Wednesday night’s gathering of the Roots clan will be an opportunity to reflect on the life and legacy of Cowboy Jack Clement, the kindly and eccentric genius songwriter and producer who passed away in 2013. One of our guests, the songwriting entrepreneur Matt Urmy, was a great friend and protégé of Jack and arrives with an album Jack produced before his studio burned up in a bad fire. For a while, we explored the idea of a night formally paying tribute to Cowboy Jack but the right mix didn’t come together. That said, looking at this week’s lineup, with its variety and individuality, I feel sure Cowboy would have loved this week’s show. And I’m sure you will too.
The full story of Urmy’s new Out Of The Ashes album is quite something, the stuff of song. Matt made a strong debut album of country music back around 2010 as the first artist to record in the renovated Quonset Hut, the original studio on Music Row, a sacred space that sat in mothballs for years before being revived by Belmont University. Not long after that, the multi-faceted Urmy got very busy launching a company called Artist Growth, setting aside his music career for years. But he made friends with Cowboy Jack and they gradually got to working on the album that would become Out of the Ashes. That was, however NOT the working title. The name came only after Jack’s Belmont Boulevard home studio burned up. What once was lost was then found as Urmy got a call saying that the drives with his album had been recovered. And after getting a lot of ducks in order, Matt finally got the album polished up and ready for this year. It’s been praised by many and it’s indeed a literate, tuneful album that’s got plenty of the all-together-now performance authenticity we associate with Cowboy Jack.
I have to think that Cowboy Jack and Will Kimbrough crossed paths as well, though I don’t know for certain. Will embodies the honesty and quiet power that Cowboy embraced in artists like Kris Kristofferson and Charley Pride. Mellow of voice and effortless on stage or on the guitar, Kimbrough is one of our finest all around musical guys in today’s Music City. His extensive solo and band career (the Bis-quits, Daddy, Willie Sugarcapps) has been bolstered and complimented by sideman/support work for Rodney Crowell, Emmylou Harris, Mavis Staples, Jimmy Buffet and many others. Among his several ventures, Will recently paired up with the fascinating and supple singer songwriter Brigitte DeMeyer to make Mockingbird Soul. Will describes it this way: “a quietly soulful acoustic album of songs mostly co-written by Brigitte and myself, with two extraordinary upright bassists: Chris Donohue and Chris Wood, Micol Davis on gospel soul tambourine, Oliver Wood singing a duet on one song—and Brigitte and me harmonizing over my 1947 Gibson J45 acoustic guitar.” If that sounds nourishing, it is.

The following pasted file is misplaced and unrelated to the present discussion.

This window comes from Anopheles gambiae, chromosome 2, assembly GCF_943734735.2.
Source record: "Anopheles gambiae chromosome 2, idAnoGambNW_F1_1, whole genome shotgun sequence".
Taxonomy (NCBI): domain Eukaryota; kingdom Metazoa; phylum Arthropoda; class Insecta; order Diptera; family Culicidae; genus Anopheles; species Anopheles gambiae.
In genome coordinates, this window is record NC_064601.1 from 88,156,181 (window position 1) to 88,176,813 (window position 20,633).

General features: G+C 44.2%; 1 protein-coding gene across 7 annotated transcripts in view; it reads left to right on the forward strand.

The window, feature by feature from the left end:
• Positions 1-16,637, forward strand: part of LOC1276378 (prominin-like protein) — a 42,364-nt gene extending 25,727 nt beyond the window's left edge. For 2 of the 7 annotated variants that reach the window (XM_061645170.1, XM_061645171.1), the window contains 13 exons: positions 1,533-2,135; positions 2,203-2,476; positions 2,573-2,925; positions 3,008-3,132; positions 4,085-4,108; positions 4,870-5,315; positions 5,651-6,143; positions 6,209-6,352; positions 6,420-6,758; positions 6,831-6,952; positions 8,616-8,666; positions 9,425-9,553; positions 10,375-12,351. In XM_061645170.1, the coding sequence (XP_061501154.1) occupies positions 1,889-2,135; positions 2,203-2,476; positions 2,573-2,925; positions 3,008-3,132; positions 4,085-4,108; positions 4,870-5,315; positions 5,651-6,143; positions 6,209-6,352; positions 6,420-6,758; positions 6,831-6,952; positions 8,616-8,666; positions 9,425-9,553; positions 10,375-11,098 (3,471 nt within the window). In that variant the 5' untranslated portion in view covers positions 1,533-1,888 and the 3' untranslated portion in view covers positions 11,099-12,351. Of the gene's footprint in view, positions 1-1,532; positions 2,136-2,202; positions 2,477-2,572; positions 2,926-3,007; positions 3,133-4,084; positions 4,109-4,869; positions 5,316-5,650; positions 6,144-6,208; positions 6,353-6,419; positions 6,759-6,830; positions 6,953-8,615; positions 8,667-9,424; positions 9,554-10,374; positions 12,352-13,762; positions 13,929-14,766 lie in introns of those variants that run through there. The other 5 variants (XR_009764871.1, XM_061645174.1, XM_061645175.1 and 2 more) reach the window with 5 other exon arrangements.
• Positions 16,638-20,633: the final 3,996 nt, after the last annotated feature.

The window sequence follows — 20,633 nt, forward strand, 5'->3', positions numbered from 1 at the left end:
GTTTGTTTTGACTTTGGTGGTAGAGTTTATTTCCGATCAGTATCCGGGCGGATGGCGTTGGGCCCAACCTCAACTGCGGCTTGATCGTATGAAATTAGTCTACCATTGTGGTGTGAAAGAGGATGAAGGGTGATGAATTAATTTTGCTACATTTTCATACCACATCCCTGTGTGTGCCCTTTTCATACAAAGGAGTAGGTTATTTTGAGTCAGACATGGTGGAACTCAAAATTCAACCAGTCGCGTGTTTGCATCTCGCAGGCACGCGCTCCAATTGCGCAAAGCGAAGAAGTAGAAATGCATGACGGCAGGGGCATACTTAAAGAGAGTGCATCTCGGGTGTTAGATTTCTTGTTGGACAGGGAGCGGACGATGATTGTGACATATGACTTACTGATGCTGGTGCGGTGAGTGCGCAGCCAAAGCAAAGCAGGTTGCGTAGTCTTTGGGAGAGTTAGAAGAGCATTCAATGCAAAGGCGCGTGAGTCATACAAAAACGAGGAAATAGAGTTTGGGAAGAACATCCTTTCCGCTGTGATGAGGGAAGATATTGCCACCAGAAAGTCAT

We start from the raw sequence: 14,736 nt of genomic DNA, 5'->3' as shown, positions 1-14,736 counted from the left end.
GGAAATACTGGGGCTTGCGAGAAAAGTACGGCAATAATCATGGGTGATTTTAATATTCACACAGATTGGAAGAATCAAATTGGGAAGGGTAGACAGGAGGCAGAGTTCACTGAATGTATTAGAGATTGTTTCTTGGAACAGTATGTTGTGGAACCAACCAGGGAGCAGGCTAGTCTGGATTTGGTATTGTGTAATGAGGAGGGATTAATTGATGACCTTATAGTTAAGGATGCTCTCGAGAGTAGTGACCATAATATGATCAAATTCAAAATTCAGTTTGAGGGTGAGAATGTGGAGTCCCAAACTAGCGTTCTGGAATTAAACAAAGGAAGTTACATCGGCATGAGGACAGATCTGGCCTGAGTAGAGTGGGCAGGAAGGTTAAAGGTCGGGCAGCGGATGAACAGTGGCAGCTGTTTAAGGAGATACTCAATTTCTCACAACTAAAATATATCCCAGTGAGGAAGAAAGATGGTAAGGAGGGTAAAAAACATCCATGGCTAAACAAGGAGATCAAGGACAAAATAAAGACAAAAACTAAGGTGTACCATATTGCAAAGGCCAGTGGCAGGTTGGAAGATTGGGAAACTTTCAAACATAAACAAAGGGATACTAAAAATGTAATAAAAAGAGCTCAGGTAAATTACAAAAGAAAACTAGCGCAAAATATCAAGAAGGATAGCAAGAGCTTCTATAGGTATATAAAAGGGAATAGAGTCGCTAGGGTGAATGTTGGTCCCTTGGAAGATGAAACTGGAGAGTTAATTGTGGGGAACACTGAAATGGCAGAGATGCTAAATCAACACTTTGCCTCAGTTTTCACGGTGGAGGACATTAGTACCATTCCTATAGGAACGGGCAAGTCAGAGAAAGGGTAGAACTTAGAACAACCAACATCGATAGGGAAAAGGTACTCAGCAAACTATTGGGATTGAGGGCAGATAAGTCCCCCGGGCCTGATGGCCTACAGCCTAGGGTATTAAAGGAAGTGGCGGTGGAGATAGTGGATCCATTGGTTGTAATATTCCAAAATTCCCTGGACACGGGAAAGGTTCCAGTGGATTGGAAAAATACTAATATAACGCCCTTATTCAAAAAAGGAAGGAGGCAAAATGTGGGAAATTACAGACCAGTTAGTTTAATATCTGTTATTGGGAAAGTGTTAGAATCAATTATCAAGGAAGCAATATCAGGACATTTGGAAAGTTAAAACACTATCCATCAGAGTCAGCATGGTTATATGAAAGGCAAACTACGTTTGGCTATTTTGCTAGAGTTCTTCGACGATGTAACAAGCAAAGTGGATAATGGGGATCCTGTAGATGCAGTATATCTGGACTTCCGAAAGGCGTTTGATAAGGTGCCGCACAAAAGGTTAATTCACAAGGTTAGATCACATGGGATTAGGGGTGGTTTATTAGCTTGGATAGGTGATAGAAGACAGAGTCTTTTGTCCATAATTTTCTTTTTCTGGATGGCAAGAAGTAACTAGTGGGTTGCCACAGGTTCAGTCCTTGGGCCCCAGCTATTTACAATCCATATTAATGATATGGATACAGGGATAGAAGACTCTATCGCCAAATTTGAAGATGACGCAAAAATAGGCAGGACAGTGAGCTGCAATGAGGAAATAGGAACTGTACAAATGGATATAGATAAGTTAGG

Understated acoustic delights also spill forth from Mipso, the string band quartet from Chapel Hill, North Carolina that deftly splits the difference between folk and bluegrass. They were friends at UNC who were all engaged in the state’s old time and bluegrass heritage. They threw a trio together for a fund raiser and then, encouraged from within and without, they added more gigs and started recording. Libby Rodenbough (former MCR intern by the way) was a member from a distance, playing fiddle on the album but not touring with the group until a couple of years ago. When we last saw the band in March 2015, lead singer Joseph Terrell said he’d recommend adding a female voice and presence to any band that lacked it. It indeed has been good chemistry. And man, does that blend sound good on the latest project, a brand new album called Coming Down The Mountain.
Rounding out our lineup this week is the powerful and very creative blues man John Nemeth. His arrival at Roots in January of 2015 was a real ear-opener, an introduction for us to a fellow who’s quietly risen out of his Boise, Idaho home town to numerous nominations and at least one win at the Blues Music Awards. On his MCR performance I noted that “John’s vocals are polished and mighty, and his songs showed signs of bright invention inside a tight form. Killer harmonica throughout as well.” He’s here with a very new album called Feelin’ Freaky that sports muscular soul blues on the interior and a cover that references Andy Warhol’s Velvet Underground art while suggesting a bit of blues-worthy naughtiness. We giggle at the inside jokes but not at the music. It’s seriously great.
So formal tribute show or not, let’s gather to celebrate music made with heart and bravery – the Cowboy Way.